Hotchkiss drive

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Rear chassis, possibly of a Napier, with torque reaction taken by a long girder alongside the jointed driveshaft

The Hotchkiss drive is a system of power transmission. It was the dominant form of power transmission for front-engine, rear-wheel drive layout cars in the 20th century. The name comes from the French automobile firm of Hotchkiss, although it is clear that other makers (such as Peerless) used similar systems before Hotchkiss.

During the early part of the 20th century the two major competing systems of power transmission were the shaft-drive and chain-drive configurations. The Hotchkiss drive is a shaft-drive system (another type of direct-drive transmission system is the torque tube, which was also popular until the 1950s).

Torque reaction effects on a leaf spring in a Hotchkiss drive system

All shaft-drive systems consist of a driveshaft (also called a "propeller shaft" or Cardan shaft) extending from the transmission in front to the differential in the rear. The differentiating characteristic of the Hotchkiss drive is the fact that it uses universal joints at both ends of the driveshaft, which is not enclosed. The use of two universal joints, properly phased and with parallel alignment of the drive and driven shafts, allows the use of simple cross-type universals. (In a torque-tube arrangement only a single universal is used at the end of the transmission tailshaft, and this universal should be a constant velocity joint.) In the Hotchkiss drive, slip-splines or a plunge-type (ball and trunnion u-joint) eliminate thrust transmitted back up the driveshaft from the axle, allowing simple rear-axle positioning using parallel leaf springs. (In the torque-tube type this thrust is taken by the torque tube to the transmission and thence to the transmission and motor mounts to the frame. While the torque-tube type requires additional locating elements, such as a Panhard rod, this allows the use of coil springs.)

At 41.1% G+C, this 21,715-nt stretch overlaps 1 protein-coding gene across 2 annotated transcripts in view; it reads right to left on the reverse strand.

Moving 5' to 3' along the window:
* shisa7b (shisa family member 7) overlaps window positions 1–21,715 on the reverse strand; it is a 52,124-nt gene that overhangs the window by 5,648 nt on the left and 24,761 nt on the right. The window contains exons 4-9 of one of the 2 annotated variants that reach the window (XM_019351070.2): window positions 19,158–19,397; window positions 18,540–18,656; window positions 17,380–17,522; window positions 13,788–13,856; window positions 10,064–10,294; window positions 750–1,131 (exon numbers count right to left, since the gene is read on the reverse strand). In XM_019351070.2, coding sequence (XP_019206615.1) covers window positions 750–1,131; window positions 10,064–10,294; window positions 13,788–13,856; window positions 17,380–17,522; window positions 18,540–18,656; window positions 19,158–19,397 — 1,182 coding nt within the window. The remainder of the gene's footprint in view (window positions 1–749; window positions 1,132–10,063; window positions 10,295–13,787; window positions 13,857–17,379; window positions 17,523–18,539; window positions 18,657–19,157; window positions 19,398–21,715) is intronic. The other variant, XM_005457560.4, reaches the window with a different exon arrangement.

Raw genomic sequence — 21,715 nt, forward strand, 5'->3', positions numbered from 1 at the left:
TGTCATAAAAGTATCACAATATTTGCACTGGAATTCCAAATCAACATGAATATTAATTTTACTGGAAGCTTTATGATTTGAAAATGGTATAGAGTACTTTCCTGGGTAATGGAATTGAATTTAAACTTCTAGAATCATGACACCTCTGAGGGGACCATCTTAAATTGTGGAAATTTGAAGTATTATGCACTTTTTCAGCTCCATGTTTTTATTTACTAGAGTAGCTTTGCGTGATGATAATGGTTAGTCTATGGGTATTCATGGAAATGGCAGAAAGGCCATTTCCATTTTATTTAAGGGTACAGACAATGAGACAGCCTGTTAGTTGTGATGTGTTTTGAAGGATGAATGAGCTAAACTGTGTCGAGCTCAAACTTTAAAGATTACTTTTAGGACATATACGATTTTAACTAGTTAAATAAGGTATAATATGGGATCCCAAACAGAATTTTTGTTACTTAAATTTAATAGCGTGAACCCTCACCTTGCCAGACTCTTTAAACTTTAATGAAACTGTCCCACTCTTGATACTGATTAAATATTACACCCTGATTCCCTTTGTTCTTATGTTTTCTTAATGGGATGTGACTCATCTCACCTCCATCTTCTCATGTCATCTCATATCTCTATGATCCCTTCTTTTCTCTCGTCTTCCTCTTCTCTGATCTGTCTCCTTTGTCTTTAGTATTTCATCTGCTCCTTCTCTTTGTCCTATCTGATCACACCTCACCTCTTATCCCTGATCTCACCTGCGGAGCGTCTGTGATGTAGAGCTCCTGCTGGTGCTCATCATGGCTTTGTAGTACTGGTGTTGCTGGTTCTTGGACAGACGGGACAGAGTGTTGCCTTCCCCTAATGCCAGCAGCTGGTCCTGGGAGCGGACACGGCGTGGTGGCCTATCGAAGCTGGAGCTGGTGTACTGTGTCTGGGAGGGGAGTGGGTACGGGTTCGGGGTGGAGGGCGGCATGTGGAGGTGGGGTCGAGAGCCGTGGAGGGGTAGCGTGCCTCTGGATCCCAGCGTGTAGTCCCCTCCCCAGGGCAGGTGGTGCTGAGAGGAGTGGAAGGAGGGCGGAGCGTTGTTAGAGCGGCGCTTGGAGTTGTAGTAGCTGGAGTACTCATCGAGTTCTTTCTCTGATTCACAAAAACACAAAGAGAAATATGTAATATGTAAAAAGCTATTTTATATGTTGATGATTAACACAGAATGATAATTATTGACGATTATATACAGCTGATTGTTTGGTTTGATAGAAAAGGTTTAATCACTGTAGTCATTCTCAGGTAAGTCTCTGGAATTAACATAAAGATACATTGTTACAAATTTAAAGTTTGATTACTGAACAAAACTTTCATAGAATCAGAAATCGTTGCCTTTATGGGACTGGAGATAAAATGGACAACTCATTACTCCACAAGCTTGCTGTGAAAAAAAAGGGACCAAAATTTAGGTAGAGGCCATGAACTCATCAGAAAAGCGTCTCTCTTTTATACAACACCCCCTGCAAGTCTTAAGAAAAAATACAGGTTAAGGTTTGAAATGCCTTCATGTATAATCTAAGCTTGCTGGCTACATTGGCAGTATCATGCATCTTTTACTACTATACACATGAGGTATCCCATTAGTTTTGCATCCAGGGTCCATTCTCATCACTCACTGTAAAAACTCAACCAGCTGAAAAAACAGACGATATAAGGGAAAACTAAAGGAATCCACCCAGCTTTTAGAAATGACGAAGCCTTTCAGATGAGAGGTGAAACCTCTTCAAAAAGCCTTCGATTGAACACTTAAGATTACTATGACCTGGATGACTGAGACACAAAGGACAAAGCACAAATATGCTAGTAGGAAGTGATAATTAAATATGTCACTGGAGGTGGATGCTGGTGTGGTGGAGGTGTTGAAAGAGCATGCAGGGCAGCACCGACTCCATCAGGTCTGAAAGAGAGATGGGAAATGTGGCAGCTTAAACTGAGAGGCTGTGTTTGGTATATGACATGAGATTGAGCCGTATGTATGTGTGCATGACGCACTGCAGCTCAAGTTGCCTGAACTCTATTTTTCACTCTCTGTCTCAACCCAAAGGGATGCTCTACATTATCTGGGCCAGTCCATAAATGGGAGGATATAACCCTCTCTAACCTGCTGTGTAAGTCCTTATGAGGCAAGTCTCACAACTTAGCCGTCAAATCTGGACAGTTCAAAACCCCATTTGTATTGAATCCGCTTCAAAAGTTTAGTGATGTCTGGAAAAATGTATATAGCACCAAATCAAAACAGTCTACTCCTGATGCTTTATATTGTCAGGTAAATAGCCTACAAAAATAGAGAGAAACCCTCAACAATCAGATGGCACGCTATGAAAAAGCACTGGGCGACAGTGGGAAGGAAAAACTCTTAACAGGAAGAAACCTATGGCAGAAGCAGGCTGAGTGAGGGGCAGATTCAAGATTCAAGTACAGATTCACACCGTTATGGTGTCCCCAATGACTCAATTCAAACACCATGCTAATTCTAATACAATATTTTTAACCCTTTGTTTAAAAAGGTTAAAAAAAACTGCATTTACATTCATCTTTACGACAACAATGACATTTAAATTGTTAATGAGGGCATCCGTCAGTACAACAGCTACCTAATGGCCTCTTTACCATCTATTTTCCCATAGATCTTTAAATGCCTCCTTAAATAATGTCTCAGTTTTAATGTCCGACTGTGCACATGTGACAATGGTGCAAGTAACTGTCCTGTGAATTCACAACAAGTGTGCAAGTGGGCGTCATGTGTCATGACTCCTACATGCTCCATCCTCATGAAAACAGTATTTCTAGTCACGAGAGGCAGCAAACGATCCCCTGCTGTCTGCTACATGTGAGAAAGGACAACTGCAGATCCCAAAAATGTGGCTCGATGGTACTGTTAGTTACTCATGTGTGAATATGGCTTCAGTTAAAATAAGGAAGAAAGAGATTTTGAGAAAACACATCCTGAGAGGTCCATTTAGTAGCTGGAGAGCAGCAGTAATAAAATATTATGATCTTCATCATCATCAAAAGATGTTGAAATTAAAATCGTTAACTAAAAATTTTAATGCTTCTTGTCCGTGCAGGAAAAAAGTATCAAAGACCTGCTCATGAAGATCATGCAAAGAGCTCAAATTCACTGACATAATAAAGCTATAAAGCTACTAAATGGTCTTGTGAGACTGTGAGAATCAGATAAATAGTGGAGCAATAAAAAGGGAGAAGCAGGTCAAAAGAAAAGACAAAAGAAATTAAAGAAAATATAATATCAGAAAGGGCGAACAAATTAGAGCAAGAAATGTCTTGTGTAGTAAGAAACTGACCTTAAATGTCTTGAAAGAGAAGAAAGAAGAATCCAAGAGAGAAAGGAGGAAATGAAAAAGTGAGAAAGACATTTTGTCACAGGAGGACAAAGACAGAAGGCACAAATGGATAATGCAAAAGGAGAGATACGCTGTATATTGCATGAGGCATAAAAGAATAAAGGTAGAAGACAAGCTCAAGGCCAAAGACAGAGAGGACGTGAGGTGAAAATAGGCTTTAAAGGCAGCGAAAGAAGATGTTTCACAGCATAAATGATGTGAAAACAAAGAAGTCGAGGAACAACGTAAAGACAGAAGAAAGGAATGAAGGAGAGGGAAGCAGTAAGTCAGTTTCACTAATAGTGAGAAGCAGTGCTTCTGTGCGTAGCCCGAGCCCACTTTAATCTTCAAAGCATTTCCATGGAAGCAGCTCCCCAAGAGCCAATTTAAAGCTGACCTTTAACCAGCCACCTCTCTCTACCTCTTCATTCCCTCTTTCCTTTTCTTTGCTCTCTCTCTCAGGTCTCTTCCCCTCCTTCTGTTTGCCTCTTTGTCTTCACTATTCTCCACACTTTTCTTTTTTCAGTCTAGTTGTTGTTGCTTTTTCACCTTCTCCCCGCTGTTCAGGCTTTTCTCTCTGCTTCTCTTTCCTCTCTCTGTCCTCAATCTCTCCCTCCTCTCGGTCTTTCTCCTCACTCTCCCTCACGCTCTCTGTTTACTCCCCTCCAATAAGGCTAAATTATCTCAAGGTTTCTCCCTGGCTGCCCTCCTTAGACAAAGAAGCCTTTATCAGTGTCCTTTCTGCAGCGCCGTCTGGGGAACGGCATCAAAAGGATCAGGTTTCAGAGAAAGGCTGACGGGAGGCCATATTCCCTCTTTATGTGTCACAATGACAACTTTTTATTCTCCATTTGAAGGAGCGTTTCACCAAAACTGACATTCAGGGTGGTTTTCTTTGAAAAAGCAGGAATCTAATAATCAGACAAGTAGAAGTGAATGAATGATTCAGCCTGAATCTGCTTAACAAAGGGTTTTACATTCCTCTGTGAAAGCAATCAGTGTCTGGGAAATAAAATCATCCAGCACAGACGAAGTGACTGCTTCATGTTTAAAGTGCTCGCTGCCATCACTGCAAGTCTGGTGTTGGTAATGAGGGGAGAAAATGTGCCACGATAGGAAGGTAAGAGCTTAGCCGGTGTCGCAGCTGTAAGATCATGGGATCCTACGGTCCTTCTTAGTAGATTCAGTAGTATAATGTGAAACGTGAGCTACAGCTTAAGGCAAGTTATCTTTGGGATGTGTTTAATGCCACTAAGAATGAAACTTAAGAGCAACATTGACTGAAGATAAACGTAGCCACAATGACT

Some Hotchkiss driveshafts are made in two pieces with another universal joint in the center for greater flexibility, typically in trucks and specialty vehicles built on truck frames. Some installations use rubber mounts to isolate noise and vibration. The 1984–1987 RWD Toyota Corolla (i.e., Corolla SR5 and GT-S) coupe is another example of a car that uses a 2-part Hotchkiss driveshaft with a rubber-mounted center bearing.[1]

This design was the main form of power transmission for most cars from the 1920s through the 1970s. Presently (circa 2012), it remains common in pick-up trucks, and sport utility vehicles.

There is no connection between The Hotchkiss drive and the modern suspension-modification company Hotchkis.

References[edit]

  1. ^ Toyota 1984-1987 RWD Corolla mechanical service manual